A Geomagnetic Storm is on the cards, which could potentially destroy electronics, cause power grid failures and more on Earth. An X2-class solar flare erupted on a freshly formed sunspot AR3229 just days ago on February 17. This flare was hurled out in the Earth’s direction by the Sun and has been travelling towards the planet. Experts now expect this solar flare to reach Earth today and it could spark a dangerous Geomagnetic storm.
According to a report by spaceweather.com, the X2-class solar flare, which was hurled towards Earth by Sunspot AR3229, could hit Earth as soon as today and spark a G1-class Geomagnetic storm, as per National Oceanic and Atmospheric Administration forecasters. The report stated, “NOAA forecasters say that minor G1-class geomagnetic storms are possible on Feb. 20th when a CME launched by Friday’s X2-class solar flare reaches Earth.” NASA and NOAA have conflicting reports on the matter. NOAA’s model predicts nothing more than a glancing blow when the solar flare hits Earth, while NASA’s model says it could cause a stronger G2 or G3-class Geomagnetic storm.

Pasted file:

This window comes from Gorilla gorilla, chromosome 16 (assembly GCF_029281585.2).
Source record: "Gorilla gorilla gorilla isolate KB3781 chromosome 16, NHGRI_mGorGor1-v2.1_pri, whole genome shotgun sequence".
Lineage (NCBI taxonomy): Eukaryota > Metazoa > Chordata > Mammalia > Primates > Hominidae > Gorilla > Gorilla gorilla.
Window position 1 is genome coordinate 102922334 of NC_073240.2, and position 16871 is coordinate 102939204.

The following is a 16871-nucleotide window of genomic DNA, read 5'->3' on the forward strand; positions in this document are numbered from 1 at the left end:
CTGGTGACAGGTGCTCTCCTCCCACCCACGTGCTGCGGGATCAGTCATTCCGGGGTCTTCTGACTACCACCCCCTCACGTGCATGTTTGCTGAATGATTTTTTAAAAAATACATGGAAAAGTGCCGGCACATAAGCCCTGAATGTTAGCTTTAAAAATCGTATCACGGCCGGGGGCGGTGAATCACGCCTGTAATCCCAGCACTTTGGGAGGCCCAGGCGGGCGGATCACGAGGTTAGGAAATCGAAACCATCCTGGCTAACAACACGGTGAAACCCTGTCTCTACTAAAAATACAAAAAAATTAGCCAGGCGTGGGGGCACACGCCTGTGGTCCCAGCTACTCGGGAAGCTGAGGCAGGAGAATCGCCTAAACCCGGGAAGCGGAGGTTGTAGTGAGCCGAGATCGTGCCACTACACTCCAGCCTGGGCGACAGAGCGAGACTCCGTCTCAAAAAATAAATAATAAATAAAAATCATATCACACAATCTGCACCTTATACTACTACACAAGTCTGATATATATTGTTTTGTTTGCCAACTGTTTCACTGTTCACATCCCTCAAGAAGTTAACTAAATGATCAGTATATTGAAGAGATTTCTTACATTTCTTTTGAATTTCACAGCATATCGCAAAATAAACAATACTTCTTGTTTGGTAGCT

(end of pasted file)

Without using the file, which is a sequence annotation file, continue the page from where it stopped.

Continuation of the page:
What can this solar activity do?
When solar particles hit Earth, the radio communications and the power grid is affected when it hits the planet’s magnetic field. It can cause power and radio blackouts for several hours or even days. However, electricity grid problems occur only if the solar flare is extremely large. Geomagnetic storms are also the reason behind stunning streaks of green light across the sky known as Northern Lights or Aurora Borealis.
Factors driving solar activity
The Sun entered solar cycle 25 in 2019 and it is expected that it will hit its peak in July 2025. And this is the main reason why the Sun has suddenly become so violent. The Earth is in for a rough ride. If the Earth is hit with a G5-class solar storm, it can not only damage satellites and disrupt wireless communications such as internet services, mobile network and GPS, it can also cause power grid failures and even disrupt electronics such as heatt pacemakers in patients.